Nyarkotey Tea : The New Innovative Cardiovascular Health and General Wellbeing Product
What is Nyarkotey Tea?
Nyarkotey Tea is a clinical grade, advanced, comprehensive phytomedicine product approved by the FDA for Cardiovascular Health and general wellbeing. Nyarkotey Tea is also designed to help guard against Cardiovascular Health and general wellbeing. The Nyarkotey Tea made with concentrated bioenergized Hibiscus Sabdariffa is termed as ‘Heart insurance Tea”
Lab study conducted in Ghana on efficacy showed the product Dr. Nyarkotey Herbal Tea produced dose-dependent reduction in the arterial blood pressure of the anaesthetized cat comparable to acetylcholine. The depressor effects of acetylcholine and Dr. Nyarkotey Herbal tea on the blood pressure of the anaesthetized cat were inhibited by 72.3+5.21% and 55.6 + 6.82% respectively, suggestive of muscarinic mediation.
The remarks states that, as per the findings, Dr. Nyarkotey Herbal Tea has hypotension effect and hence could be used in the management of hypertension. The No-Observable-Adverse-Effect level (OAEL) is greater than five times the stated daily dosage (7.0ml/kg) indicated by the manufacturer. The recommended daily dose is thus within the acceptable margin of safety. Human clinical trials also conducted by Dr. Chris Cole, MD in Niamey, Niger and his team to assess it effectivity also confirmed quality of life improvement for Hypertensive and Diabetic Patients.
The mechanisms for how hibiscus produces these benefits to blood pressure is revealed in the research by Obiefuna P et al 1994. According to the paper, hibiscus increases the ability of blood vessels to relax (called “vasodilation”) Obiefuna P et al 1994 and also affects a frequent target of blood pressure medications, an enzyme in the kidney called angiotensin-converting enzyme(Herrera-Arellano et al 2004 and Nwachukwu DC et al 2015.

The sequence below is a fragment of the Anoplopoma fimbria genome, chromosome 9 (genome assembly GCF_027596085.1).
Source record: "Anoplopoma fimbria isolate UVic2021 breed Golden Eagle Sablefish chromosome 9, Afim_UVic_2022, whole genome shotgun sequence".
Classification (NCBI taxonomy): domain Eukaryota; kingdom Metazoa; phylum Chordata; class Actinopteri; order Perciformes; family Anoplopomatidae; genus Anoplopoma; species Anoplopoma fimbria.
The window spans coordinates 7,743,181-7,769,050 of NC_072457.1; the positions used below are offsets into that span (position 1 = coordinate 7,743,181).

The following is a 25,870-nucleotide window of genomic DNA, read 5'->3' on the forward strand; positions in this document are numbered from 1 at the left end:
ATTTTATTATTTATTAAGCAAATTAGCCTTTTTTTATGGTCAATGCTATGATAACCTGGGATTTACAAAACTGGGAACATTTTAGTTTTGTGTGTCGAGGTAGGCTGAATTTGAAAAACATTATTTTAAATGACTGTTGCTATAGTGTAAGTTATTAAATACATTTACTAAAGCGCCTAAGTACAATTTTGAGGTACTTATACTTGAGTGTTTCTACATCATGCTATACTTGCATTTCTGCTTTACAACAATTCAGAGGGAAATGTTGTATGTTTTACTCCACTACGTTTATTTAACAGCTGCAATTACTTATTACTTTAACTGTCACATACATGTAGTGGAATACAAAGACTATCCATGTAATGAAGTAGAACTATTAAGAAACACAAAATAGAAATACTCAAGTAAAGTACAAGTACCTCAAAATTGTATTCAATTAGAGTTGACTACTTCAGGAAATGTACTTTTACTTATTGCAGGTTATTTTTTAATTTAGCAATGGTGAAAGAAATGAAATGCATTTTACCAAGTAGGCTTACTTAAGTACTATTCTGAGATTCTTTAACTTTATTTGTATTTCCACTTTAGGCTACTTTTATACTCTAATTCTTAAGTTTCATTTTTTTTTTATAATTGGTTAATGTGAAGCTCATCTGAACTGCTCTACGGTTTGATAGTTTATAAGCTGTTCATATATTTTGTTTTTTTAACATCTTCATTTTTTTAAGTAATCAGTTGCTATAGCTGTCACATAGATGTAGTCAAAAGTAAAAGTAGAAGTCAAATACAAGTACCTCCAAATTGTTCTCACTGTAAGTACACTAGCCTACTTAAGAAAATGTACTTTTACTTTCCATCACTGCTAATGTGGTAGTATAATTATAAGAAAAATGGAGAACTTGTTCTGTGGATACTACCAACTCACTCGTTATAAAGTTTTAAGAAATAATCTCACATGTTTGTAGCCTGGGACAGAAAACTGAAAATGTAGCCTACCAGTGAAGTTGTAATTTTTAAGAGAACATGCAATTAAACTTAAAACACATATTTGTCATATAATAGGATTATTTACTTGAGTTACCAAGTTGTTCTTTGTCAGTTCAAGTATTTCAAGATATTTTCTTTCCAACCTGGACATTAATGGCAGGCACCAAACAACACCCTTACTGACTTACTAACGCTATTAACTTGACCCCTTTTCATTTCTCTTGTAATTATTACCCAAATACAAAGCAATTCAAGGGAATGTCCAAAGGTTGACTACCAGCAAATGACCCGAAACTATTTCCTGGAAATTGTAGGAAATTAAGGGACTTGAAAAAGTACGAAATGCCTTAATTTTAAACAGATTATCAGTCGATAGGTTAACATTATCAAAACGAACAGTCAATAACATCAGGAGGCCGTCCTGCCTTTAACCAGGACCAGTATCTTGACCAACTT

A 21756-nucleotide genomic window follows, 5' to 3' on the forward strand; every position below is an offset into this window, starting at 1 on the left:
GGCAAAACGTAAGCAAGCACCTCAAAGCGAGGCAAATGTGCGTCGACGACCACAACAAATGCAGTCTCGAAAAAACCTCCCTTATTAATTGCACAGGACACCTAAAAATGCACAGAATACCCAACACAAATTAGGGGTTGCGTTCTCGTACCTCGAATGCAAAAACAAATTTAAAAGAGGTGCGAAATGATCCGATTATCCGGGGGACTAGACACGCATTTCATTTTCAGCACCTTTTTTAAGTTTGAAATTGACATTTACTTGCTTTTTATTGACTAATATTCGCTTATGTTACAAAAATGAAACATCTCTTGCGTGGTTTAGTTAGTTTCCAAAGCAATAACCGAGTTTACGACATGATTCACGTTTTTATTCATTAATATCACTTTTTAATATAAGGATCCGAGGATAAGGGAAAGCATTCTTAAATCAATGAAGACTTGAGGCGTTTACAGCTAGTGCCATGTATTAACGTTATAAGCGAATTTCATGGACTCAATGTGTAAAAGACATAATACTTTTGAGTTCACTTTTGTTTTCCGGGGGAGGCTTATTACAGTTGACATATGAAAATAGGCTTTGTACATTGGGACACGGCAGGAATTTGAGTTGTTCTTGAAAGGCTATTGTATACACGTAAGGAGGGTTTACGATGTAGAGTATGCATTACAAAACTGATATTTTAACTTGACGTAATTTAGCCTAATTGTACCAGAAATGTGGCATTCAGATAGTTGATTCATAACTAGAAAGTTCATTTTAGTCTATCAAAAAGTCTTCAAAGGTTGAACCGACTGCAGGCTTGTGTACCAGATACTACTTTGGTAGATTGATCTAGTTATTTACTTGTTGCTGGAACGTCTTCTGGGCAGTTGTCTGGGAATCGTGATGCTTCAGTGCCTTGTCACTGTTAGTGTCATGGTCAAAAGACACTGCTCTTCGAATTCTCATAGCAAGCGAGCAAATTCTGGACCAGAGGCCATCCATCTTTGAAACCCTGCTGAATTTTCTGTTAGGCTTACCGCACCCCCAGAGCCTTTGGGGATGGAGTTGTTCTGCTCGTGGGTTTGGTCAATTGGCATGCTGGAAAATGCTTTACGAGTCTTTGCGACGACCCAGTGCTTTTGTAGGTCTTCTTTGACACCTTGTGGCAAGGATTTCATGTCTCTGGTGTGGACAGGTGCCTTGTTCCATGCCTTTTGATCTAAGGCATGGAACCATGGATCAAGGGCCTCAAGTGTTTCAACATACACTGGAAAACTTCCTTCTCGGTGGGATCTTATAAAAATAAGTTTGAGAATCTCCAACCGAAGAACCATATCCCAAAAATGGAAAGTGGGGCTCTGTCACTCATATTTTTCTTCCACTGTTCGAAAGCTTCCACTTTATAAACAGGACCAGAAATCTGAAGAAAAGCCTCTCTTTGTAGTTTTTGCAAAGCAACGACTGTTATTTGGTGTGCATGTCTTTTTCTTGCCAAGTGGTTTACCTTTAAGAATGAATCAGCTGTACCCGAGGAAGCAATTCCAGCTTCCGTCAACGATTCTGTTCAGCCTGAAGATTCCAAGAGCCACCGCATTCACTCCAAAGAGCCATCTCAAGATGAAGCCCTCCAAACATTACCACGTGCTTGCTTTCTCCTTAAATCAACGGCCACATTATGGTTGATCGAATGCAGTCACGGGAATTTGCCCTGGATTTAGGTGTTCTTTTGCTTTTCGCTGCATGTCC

Dr. Nyarkotey receiving the under40 Achievers Award in Ghana in 2018
Nyarkotey Tea formulated with concentrated Hibiscus Research:
The Prostate.Net described the Hibiscus Tea as the best tea for Men’s Health. The most important thing about the hibiscus sabdariffa in tea form is that it is one of the richest sources of antioxidants to be used in a beverage. This was revealed in a study published in Nutrition Journal where the investigators elucidated how they developed a comprehensive food database that listed the antioxidant content of more than 3,100 foods, spices, beverages, herbs, and supplements. After analyzing 283 different beverages, hibiscus tea beat matcha green tea when it came to antioxidant content. While green tea is still a very good beverage choice for antioxidants, hibiscus tea tops the list (Carlsen et al 2010).
Both green tea and hibiscus tea are among the top drinks for prostate health. Both types of tea contain potent antioxidants. Studies show that green tea can help prevent prostate cancer from forming and may also slow the growth of aggressive prostate cancer. Studies show that green tea can also benefit men with BPH and prostatitis. Chun-Tang Chiu et al 2015 research demonstrated the effect of hibiscus tea to reduced invasiveness of the cancer cells.
Hibiscus tea has also been shown to work as a natural diuretic in a research by Allison L. Hopkins et al 2013 , increasing both urination and bowel movements. Hibiscus also crushed kidney stones by increasing the flow of water through the kidneys, the concentration of oxalate and other stone forming substances is decreased, and instead of adding to the crystals in the kidneys, watery urine helps dissolve them. This process is not quick enough for most people, but hydration is very important for kidney stones.
As the water leaves the body, it pulls the sodium with it, which is one mechanism by which blood pressure is reduced. As mentioned above, hibiscus tea contains a rich amount of anthocyanin, which is a phenolic compound. It is believed that this active compound is responsible for the tea’s cardio-protective effects.